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Per Kartman's suggestion, a 1K pulldown seems to solve the problem.  I'm still seeing some major spikes on that gate (> 16V), but I can't get it to trigger spuriously (maybe they're too fast?).  I'll play around with it some more, but hopefully that solves the problem.  Thanks for all the suggestions.  I'd still like to know why the zener didn't work.  Maybe I'll do some tests on a breadboard to refresh my understanding of their operation.

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I would seriously increase the capacitance at the INPUT of the regulator. 

 

Is there can't be a spike at the input of the regulator because of the 1K resistor and the 0.33uf cap. That makes a time constant of 0.33ms. That ought to give you a smooth input rise as the wall supply comes on, but making CAP2 = 1us would give an input time constant of 1ms and that still ought to be fast enough.  

 

Thinking about it, this HAS to be an issue with the regulator. Input turn on is likely smooth with no overshoot. If this is true, then any output spike HAS to be the regulator. Unless there is some sneak path through the switching FET. Try it with the FET disconnected. and verify whether or not the spike is still there. Thinking about it more, there is a LOT of capacitance between the FET drain and gate. Maybe the high dV/dT from the supply turning on is coupling through that device capacitance and pulling the micro supply higher than it should be. Check for spike when the FET is disconnected from its load (or, remove the load) so that there is NO 24V DC at the drain.

 

Jim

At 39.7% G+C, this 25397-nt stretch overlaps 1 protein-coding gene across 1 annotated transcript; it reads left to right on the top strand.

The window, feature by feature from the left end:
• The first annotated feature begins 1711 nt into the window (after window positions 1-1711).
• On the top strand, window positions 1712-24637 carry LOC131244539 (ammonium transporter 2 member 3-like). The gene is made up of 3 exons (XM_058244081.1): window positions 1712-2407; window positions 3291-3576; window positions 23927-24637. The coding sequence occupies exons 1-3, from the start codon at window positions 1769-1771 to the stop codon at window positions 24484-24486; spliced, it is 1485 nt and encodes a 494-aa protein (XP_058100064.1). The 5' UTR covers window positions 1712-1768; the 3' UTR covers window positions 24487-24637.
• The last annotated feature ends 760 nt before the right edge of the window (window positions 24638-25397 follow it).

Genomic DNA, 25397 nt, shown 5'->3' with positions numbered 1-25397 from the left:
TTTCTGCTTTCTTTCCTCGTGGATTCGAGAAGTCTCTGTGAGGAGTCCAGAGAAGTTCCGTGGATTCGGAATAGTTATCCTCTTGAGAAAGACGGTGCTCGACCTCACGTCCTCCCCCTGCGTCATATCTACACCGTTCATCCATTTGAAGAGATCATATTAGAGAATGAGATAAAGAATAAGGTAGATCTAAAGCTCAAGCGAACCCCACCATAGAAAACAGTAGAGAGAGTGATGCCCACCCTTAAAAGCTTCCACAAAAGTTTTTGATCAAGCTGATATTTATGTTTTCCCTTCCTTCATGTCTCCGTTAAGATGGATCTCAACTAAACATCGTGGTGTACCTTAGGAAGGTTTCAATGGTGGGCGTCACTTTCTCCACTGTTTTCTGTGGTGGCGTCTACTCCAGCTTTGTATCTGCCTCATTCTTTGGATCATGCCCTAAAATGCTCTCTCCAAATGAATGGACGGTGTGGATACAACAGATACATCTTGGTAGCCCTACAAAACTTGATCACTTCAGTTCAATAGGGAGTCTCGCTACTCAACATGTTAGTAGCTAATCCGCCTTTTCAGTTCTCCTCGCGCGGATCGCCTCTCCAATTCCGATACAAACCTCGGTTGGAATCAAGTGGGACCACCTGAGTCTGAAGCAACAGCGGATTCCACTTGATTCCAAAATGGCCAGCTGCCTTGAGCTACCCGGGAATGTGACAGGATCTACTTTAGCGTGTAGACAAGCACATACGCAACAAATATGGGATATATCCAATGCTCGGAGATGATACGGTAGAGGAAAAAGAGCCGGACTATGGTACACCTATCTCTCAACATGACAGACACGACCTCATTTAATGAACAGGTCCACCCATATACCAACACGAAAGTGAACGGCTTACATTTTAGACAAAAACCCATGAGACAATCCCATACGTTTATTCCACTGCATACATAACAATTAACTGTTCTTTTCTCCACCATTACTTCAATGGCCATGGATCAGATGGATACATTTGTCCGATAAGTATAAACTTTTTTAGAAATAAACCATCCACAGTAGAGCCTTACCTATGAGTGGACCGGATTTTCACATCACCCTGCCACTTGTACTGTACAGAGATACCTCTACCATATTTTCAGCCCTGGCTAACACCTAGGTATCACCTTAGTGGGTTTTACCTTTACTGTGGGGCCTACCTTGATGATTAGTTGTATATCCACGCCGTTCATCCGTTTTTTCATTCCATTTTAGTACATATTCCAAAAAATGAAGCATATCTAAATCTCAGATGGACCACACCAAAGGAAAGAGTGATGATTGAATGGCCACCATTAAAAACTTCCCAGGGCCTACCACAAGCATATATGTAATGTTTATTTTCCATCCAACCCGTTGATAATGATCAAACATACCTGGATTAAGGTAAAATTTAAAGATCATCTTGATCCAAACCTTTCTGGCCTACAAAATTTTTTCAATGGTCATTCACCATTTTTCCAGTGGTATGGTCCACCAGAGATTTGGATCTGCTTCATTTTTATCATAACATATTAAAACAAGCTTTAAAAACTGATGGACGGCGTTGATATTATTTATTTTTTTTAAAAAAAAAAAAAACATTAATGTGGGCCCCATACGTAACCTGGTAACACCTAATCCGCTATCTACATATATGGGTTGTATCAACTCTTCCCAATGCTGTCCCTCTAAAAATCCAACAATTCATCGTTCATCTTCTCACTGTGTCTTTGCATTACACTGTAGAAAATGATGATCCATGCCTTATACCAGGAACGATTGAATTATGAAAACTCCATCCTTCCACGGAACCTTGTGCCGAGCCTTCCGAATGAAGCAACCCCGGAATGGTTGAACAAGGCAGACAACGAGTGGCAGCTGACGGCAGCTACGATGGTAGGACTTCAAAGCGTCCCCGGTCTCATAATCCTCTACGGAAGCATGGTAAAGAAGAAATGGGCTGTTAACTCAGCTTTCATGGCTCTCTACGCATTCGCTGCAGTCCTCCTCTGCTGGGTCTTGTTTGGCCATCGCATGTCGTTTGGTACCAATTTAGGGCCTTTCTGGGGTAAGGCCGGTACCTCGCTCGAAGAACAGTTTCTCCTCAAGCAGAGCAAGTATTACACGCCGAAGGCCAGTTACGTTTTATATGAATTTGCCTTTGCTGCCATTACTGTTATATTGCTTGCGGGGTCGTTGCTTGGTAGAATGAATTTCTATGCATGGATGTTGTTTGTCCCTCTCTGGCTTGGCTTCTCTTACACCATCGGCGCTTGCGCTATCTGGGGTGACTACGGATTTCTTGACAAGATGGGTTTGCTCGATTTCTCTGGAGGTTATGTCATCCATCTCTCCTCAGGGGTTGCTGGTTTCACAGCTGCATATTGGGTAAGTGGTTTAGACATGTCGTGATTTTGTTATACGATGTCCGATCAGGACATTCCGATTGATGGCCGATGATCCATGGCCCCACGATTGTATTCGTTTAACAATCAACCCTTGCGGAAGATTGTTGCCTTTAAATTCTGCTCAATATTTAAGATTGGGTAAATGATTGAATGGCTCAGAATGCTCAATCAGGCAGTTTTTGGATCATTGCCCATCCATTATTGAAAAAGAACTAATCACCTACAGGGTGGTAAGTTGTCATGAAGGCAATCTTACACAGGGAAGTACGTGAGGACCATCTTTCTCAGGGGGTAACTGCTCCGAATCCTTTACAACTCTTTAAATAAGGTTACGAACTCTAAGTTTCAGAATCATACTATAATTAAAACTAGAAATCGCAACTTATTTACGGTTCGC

Until Black Lives Matter, we do not have "All Lives Matter"!

 

 

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i'd suggest the spike is due to the measurement technique. The pulldown I'd suggest a 10k rather than 1K - 500uA vs 5mA.

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"I'd still like to know why the zener didn't work."
The zener in an "... (and I DO have the black line end connected to VCC through a 100 ohm resistor)" arrangement cannot clip the VCC transients.
The Absolute Maximum Rating for the ATtiny85 is 6 V, so I'd be using a 5.1V or 5.6V (my preference) zener directly across the VCC-GND rails.

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A zener is not the best choice for transient protection. A TVS diode would be a better choice.
My suspicion is the spike gets coupled into the 'scope but what is seen is not representative of what is actually happening in the circuit.

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Have you a diode across the solenoid? How good is your earth on the PCB? Is the solenoid powered from the same 24v PSU?  

 

David

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Also, I notice PB3 has no input protection - and it is next to the solenoid connection. I don't think this will work well.